- Work out your frustrations. There’s nothing like venting your anger by taking a spade to a tree root or a pair of shears to some brambles. Had a stressful day? Head outdoors and see if anything can be hacked at or dug up. You’ll be surprised how much better you’ll feel afterwards.
- Enjoy nature. Step outdoors, take a seat and see what you can hear and see as nature goes about its daily life. Enjoy the sounds of the bees buzzing around your lovingly-grown flowers or the birds singing to each other. Close your eyes and breathe in and out, smelling all the lovely earthiness of your garden. Sit and watch birds making nests and looking for food for their young. Set up a hedgehog watch (without disturbing them) or make a note of what wildlife is visiting your garden.
Why is it so good for our physical health?
Working on your garden is an excellent way to get all-round exercise for improving strength, endurance and flexibility, as well as reducing levels of obesity and the risk of high blood pressure, heart diseases, diabetes and strokes. Three to four hours of gardening can burn as many calories as an hour at the gym, and releases the ‘feel good hormone’, endorphins, which make people feel happy and relaxed. It also has a positive impact on your mental health, lowering stress and improving sleep, as well as aiding weight loss which helps with self-esteem.
There is also evidence to suggest gardening may help with falls prevention, for those of us with mobility or balance issues, as it helps to maintain a good gait. It also has benefits for dementia prevention and cognitive decline (but it’s important to note, you should seek medical advice before undertaking any strenuous garden projects if you’re in any doubt).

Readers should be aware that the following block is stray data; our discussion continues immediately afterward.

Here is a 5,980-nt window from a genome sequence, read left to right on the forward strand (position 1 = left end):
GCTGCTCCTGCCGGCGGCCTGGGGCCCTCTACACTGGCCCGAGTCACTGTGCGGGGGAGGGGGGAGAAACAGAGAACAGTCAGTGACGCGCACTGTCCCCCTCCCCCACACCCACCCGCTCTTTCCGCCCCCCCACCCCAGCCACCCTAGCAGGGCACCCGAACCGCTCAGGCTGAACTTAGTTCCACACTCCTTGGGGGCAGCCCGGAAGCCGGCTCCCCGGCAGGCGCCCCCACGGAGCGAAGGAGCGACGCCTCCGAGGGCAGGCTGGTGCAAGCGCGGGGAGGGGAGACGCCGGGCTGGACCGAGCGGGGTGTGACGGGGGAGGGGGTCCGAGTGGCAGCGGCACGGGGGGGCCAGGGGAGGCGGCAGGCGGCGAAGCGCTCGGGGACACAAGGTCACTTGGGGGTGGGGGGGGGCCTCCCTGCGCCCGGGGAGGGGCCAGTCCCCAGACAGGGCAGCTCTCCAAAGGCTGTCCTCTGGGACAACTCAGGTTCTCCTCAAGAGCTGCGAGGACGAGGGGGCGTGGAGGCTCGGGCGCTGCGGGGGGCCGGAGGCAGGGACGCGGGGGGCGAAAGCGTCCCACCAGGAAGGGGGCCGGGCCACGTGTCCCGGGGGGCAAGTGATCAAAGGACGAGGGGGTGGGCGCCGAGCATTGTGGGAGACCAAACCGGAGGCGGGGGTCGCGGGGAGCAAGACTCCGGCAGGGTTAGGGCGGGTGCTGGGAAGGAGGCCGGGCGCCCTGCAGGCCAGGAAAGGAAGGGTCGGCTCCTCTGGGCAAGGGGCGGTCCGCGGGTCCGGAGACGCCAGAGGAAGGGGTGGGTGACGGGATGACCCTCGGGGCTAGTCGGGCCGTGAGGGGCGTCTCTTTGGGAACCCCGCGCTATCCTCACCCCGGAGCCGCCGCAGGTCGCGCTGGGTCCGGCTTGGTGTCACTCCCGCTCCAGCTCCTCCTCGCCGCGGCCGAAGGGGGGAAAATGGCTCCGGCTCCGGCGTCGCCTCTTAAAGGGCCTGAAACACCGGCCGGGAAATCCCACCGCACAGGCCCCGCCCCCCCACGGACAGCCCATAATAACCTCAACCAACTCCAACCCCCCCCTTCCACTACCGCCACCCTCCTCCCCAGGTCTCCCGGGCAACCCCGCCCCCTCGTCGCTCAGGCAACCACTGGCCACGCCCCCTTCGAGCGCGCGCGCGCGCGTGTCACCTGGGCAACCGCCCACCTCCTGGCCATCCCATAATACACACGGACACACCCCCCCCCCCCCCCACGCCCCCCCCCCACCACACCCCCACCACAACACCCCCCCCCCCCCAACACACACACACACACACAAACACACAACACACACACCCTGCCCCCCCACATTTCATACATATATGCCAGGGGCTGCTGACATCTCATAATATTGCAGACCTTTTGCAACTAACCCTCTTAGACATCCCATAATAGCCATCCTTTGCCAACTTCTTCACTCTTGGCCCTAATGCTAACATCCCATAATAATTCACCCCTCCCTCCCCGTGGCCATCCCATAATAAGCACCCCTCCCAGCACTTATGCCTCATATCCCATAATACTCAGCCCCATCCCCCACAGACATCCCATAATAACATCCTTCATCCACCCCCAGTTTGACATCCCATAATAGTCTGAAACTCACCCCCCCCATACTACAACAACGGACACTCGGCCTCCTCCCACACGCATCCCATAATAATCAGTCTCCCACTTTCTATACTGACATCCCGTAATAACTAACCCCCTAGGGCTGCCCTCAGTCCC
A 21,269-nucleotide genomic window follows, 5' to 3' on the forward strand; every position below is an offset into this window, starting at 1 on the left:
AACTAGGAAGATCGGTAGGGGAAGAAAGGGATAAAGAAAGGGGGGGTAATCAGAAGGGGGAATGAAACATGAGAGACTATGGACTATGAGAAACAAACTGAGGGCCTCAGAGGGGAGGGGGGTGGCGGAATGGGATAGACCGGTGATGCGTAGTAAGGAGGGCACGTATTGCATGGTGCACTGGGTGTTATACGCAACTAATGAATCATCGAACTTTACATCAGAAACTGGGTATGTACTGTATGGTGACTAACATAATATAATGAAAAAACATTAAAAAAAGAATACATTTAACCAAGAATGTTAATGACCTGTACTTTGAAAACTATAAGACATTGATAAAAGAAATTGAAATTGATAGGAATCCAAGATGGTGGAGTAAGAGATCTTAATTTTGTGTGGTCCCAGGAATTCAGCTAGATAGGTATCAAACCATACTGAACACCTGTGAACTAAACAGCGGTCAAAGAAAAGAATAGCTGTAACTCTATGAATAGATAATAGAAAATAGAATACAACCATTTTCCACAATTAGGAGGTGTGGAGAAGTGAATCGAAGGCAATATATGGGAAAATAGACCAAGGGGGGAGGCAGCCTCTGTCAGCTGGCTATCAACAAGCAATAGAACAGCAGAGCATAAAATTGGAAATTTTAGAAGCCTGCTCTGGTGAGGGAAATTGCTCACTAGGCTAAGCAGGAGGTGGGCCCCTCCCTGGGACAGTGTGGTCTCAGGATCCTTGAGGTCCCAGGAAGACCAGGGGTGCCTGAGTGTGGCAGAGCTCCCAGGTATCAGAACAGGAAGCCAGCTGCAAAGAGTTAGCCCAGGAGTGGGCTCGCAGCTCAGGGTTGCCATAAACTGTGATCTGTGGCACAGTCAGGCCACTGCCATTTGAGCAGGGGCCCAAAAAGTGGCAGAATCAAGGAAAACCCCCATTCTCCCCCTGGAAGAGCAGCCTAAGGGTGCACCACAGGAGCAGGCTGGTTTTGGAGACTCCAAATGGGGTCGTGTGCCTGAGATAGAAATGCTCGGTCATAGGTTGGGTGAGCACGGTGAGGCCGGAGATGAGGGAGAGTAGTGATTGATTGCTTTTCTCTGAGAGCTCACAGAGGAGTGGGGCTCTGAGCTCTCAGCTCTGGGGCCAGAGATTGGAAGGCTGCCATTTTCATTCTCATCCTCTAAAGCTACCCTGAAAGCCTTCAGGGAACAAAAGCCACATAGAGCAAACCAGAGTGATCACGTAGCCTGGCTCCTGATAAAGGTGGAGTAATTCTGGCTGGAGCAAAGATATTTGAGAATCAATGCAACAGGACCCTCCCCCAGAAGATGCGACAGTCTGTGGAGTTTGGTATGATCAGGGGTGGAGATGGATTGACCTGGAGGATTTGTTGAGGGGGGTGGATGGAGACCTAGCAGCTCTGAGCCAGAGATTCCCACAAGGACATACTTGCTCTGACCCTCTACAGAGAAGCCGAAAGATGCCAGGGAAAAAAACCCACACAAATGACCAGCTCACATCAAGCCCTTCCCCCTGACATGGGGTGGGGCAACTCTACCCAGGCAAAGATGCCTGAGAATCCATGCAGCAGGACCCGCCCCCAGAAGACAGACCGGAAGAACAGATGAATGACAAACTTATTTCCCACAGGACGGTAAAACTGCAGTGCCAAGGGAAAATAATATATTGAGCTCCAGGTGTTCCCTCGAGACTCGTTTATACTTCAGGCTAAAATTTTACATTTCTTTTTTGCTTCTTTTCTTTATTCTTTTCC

Can you garden if you have a disability?
Gardening can be difficult when you have a disability, but there are organisations that provide advice on starting or continuing to garden for disabled gardeners, such as Thrive’s Carry On Gardening.
Thrive is a charity that is dedicated and passionate about the benefits that gardening and spending time in nature can bring. Damien Newman, Thrive’s Training, Education and Consultancy Manager visited Jubilee House earlier in the year to consult with us on the green spaces, full of advice for how they can support us to ensure beneficiaries can benefit from the health and wellbeing gardening provides.
As a nursing service, we regularly use our green spaces at Jubilee House to support physical and psychological recovery. Many of our beneficiaries have neurological impairments, and our outdoor space is a good environment to facilitate the maintenance and relearning of skills. We’re often told that people find it so enjoyable that they don’t realise just how hard they’re working, but nicely complements the focus of more defined time in the gym for example.
What if you don’t have a garden?
Of course, I appreciate not everyone has access to a garden, but that doesn’t mean you can’t enjoy the benefits. The RHS offers alternatives on how to garden without a garden, including some fun activities to do at home to cultivate and grow plants. Create a window box or grow herbs in your kitchen, or research what indoor plants will be most suitable to your home.
If you don’t have a garden of your own, find some outdoor space you can visit – within government guidelines – so you can find a place of calm to de-stress and relax.